Spencer Dissertation Fellowships Program In Education Research

As national, state, and local educational leaders grapple with how to effectively address the needs of gender expansive students, more research is needed to inform policy. Existing research indicates gender expansive youth experience high rates of chronic social stressors such as victimization, discrimination, and rejection. These stressors have academic, mental health, and physical health consequences; however, implementing protective and affirming school policies may alleviate some stressors gender expansive students encounter.

My dissertation is composed of three interrelated but independent mixed-methods studies at the intersection of educational policy, school climates and health for gender expansive students. Study One is an exploratory document analysis describing the current educational policy and procedural landscape for gender expansive youth. Using a representative sample of school districts in Illinois, I create a profile of the existing types of policies and the kinds of districts implementing them.

Study One informs Study Two, a multi-site interview study examining why some district administrators may support changes to existing policies, different implementation strategies, and potential barriers to implementing policies concerning gender expansive students.

Finally, Study Three is a clinical study investigating how gender dysphoria, social stressors (particularly those experienced in school), and lack of social support contribute to poorer health in transgender populations through inflammation and immune deregulation pathways. Overall, these studies will provide a more comprehensive and deeper understanding of the academic environment for gender expansive youth and how their social environment influences their health, an issue of crucial importance for educational policy.

NARRATIVE DISCUSSION OF DISSERTATION
In no more than 10 double-spaced pages with one-inch margins, and at least 11-point Times New Roman font, describe the dissertation. This narrative document should have page numbers and the applicant’s full name and registered email address as a running header.

Include the goals of the project, its contribution to the field, and the significance of the work, especially as it relates to education. Place the project in context, and outline the theoretical grounding and the relevant literature. Describe the research questions and research design, the methods of gathering and analyzing data, and interpretation techniques. If preliminary findings or pilot data are available, these should be described briefly – especially if they illustrate how the applicant will be conducting thematic analyses or applying coding systems to the data. Lack of clarity in treatment of data with respect to the research question(s) is often a problem area in applications.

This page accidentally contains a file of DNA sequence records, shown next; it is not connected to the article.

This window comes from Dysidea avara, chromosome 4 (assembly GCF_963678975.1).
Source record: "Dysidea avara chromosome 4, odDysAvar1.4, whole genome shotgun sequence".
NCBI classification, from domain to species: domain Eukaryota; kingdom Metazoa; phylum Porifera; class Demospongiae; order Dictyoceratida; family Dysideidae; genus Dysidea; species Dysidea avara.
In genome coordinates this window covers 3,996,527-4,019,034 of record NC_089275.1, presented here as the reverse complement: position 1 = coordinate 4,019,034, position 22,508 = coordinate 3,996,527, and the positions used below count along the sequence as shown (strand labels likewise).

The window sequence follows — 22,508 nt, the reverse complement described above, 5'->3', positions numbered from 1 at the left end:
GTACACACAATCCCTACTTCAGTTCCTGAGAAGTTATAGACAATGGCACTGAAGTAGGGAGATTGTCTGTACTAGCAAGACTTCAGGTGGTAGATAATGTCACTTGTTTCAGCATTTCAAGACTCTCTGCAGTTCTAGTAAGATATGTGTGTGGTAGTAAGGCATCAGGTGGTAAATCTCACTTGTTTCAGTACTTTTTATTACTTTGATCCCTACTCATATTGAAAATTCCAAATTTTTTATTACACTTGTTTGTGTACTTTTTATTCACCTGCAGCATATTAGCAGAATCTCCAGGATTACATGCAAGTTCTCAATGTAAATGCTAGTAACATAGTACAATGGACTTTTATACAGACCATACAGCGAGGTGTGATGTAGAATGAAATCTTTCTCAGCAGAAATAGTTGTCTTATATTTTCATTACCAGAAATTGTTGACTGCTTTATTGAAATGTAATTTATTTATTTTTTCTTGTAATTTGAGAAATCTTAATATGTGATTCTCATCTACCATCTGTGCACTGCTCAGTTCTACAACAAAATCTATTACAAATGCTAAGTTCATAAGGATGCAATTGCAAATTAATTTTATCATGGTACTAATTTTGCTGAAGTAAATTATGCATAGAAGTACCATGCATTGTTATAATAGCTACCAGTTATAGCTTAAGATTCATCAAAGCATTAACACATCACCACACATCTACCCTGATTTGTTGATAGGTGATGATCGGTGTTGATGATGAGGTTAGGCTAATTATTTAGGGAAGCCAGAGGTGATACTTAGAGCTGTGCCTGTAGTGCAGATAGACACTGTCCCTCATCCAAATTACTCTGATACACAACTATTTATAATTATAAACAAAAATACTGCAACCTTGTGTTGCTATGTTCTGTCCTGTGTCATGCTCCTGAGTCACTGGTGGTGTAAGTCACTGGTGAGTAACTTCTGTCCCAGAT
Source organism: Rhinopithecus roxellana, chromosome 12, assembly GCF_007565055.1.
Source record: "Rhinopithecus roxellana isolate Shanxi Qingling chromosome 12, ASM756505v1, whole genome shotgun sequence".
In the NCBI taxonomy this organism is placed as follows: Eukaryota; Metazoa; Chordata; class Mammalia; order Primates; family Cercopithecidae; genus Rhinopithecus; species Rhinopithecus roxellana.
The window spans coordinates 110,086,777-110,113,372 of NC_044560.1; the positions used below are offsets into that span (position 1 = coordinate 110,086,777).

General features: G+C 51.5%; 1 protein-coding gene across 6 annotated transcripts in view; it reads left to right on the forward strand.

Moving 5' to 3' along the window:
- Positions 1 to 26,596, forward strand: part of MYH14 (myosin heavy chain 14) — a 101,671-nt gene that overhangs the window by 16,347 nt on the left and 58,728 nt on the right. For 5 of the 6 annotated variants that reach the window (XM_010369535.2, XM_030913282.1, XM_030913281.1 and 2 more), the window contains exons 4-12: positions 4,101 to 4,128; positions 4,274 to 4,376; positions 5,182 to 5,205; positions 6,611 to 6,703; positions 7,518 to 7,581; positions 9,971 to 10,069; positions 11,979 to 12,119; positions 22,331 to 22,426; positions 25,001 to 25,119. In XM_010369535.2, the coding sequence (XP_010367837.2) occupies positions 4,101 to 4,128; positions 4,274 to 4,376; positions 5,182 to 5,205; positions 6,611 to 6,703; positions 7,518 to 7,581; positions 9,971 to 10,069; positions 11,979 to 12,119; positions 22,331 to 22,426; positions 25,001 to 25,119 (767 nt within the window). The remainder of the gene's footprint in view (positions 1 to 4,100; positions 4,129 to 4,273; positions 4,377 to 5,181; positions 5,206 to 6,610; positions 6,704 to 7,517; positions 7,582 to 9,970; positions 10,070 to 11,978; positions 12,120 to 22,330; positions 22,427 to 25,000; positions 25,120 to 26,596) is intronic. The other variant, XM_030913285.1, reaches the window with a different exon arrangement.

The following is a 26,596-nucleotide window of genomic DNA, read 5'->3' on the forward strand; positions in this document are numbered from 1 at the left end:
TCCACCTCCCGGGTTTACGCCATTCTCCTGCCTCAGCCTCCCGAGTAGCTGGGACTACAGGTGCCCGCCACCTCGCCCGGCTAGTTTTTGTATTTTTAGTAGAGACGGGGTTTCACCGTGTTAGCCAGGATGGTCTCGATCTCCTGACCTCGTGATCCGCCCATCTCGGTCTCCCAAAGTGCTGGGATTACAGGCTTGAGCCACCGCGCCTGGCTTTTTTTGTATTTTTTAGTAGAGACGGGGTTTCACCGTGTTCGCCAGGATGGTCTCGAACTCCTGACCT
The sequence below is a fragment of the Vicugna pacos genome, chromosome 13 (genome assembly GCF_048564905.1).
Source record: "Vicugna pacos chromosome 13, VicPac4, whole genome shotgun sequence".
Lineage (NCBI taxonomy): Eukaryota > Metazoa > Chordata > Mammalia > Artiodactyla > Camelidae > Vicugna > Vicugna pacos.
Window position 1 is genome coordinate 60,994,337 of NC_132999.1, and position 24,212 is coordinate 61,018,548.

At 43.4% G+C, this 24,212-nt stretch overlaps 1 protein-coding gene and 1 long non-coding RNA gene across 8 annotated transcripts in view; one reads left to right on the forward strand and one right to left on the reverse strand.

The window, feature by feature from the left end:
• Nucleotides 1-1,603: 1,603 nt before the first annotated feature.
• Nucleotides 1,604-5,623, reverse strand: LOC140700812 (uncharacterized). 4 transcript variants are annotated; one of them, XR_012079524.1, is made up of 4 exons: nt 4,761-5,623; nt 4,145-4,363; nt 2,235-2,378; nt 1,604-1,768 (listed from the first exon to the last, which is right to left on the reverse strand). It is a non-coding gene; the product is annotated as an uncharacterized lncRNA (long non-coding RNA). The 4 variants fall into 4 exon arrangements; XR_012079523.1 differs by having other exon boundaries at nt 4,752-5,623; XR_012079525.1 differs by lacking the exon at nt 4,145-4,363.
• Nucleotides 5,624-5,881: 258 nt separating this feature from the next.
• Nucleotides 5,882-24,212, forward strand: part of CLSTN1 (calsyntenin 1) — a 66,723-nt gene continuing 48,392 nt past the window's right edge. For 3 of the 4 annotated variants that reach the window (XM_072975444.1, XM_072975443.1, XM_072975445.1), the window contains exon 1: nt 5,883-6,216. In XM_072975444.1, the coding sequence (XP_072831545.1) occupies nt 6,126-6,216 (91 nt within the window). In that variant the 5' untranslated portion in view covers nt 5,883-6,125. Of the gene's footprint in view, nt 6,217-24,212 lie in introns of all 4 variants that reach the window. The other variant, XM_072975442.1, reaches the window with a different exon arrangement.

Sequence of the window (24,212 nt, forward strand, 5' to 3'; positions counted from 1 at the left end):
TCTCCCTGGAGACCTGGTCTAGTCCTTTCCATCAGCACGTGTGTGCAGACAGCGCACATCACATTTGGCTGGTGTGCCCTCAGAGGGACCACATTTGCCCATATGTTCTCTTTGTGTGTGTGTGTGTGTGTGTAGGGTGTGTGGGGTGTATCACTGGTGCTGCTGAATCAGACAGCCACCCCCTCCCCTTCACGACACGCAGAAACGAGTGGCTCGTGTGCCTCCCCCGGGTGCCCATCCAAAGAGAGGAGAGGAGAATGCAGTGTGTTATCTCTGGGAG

Please keep in mind that each proposal will be reviewed by some senior scholars familiar with the field and by others less familiar; thus, language specific to a field should be situated within an argument persuasive to a generalist audience.

The narrative discussion cannot exceed 10 double-spaced typed pages. An additional single-spaced bibliography (no more than two pages) of the sources most important to the project should be appended (works cited in the narrative discussion should be included).

The narrative discussion and bibliography should be uploaded as one document (12 pages total) within the online system. Appendices (charts, graphs, tables, questionnaires, etc.) may be included as technical and supplemental and do not count towards the limit; however, please be judicious in the quantity included, as reviewers are not required to review material in the appendices. Information essential to understanding the project should be included in the 10 page narrative (including any coding systems). Applicants should make the case for their research in the narrative.

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